In the not too distant past, creative agencies coined the term ‘the big idea’ as the Holy Grail solution to a client brief.

There’s no question that great creative concepts are worth their weight in gold, partly due to tighter than ever budgets. And I’ve worked with agencies over the years where fantastic amounts of resource were focused on coming up with the next big idea. 

Recently, I sat down with our Creative Director, Don Smith, who was previously employed by the legendary HHCL, and he guided me through the various reasons why, in his opinion, there really is no such thing as a big idea, only good ideas.

Good ideas have two characteristics:

  1. They are relevant in that they wholly answer the brief, they solve a problem or present additional value to the audience.
  2. Good ideas are, more often than not, unexpected. They are usually delivered in a way that is memorable and engaging, but beyond the obvious. 

Good ideas are more than just a concept. And they are achieved by combining experience with an idea that will answer a client brief while giving it the best possible chance of commercial success. 

The industry is changing

Don’s main point was what makes it a big idea anyway? Is it the ambition of the concept, the scale of the production or the hyperbolic difference between the proposition and it’s eventual expression?

Often, it just seems to be the jargon used to cover the fact that many creative directors cannot define a strong enough criteria for measuring the output of their teams or the validity of the creative concept to the client.

Clients are after results, not ideas. Any creative concept has to deliver on the objectives set in the brief. So if all you have is a big idea, but you can’t actually prove the delivery of results versus concept, how do you ensure your clients are getting what they’re after?

Build it from the ground up

So how do you maximise your chances of success by creating ideas that are still rooted in achieving end results? Both Don and I agreed that it’s all about selecting the right people, with a diverse skillset and sufficient differentiation in background, and get them around the table.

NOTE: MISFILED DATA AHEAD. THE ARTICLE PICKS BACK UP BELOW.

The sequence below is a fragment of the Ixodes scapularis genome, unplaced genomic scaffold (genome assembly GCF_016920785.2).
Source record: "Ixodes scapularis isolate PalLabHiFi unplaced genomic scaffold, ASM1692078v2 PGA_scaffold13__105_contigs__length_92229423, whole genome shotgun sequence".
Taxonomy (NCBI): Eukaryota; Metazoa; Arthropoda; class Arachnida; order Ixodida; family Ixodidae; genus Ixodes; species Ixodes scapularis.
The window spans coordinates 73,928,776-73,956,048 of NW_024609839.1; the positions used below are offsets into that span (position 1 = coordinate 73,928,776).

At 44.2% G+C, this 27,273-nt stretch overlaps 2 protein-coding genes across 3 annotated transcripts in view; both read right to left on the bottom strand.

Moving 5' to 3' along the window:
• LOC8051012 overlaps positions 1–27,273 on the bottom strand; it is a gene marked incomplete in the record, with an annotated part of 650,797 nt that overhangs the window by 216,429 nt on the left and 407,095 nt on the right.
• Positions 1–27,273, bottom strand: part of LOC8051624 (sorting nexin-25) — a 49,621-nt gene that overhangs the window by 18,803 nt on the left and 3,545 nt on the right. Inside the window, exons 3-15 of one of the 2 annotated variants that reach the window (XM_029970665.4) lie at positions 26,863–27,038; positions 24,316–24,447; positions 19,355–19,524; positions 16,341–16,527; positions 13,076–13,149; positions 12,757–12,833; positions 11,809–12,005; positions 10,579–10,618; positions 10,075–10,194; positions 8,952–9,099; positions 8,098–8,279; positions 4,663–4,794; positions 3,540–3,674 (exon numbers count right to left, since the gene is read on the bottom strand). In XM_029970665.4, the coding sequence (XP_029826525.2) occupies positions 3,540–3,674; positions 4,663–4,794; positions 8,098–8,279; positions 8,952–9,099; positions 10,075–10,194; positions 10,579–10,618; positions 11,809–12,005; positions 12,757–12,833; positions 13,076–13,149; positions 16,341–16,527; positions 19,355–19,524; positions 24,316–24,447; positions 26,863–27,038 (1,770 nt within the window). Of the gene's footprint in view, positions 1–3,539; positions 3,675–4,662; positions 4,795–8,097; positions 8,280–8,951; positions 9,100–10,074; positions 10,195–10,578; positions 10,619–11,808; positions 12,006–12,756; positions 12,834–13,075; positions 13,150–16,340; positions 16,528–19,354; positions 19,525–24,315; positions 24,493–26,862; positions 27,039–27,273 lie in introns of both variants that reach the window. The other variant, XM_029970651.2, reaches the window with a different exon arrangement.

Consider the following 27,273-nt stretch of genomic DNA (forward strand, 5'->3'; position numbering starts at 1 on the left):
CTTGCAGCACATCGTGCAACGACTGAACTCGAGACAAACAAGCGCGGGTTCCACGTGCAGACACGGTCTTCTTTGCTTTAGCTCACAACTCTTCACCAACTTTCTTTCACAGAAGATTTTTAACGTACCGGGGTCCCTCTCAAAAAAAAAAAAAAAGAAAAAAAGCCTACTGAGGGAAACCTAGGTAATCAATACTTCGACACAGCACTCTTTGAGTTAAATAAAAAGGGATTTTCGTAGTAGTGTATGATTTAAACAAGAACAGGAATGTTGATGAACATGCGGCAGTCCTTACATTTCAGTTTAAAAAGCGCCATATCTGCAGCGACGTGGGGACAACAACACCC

This will allow you and your team to look at the brief from a variety of angles and could even allow you to find an unexpected and but very relevant response to the brief.

Don’t just focus on creative, pull strategy and planning and your technical team into the mix too, right from the start. They are all creative people in their own right, and when you’re pitching to win you can’t underestimate the value they may add to your great idea.

It’s not about being perfect, it’s about sticking to the brief

Then you will need to take the creative ideas generated by your team and break them down to measurable units.

Will they meet the objectives? Will they motivate the audience? Will they provoke the necessary action or interaction? Will they stand out from the competitive set? (It's worth noting that it's almost impossible to find an idea that fits every requirement of the brief. And quite often a good idea can expose flaws in the brief. So it's important to have some flexibility, and be open minded to improvements at every stage in the process.)

At the end of the day I realised that there really is no big idea, it’s more the right idea combined with excellent delivery. An idea is as big as the results it achieves.

The key is to be transparent, make ideas simple, creative and challenging and, most importantly, make the results tangible. Or as Don says, look for the Relevant Unexpected. 


Published 19 October, 2011 by Rob McLeod

Rob McLeod is Head of Planning at Realise Digital and a guest blogger on Econsultancy. 

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Comments (5)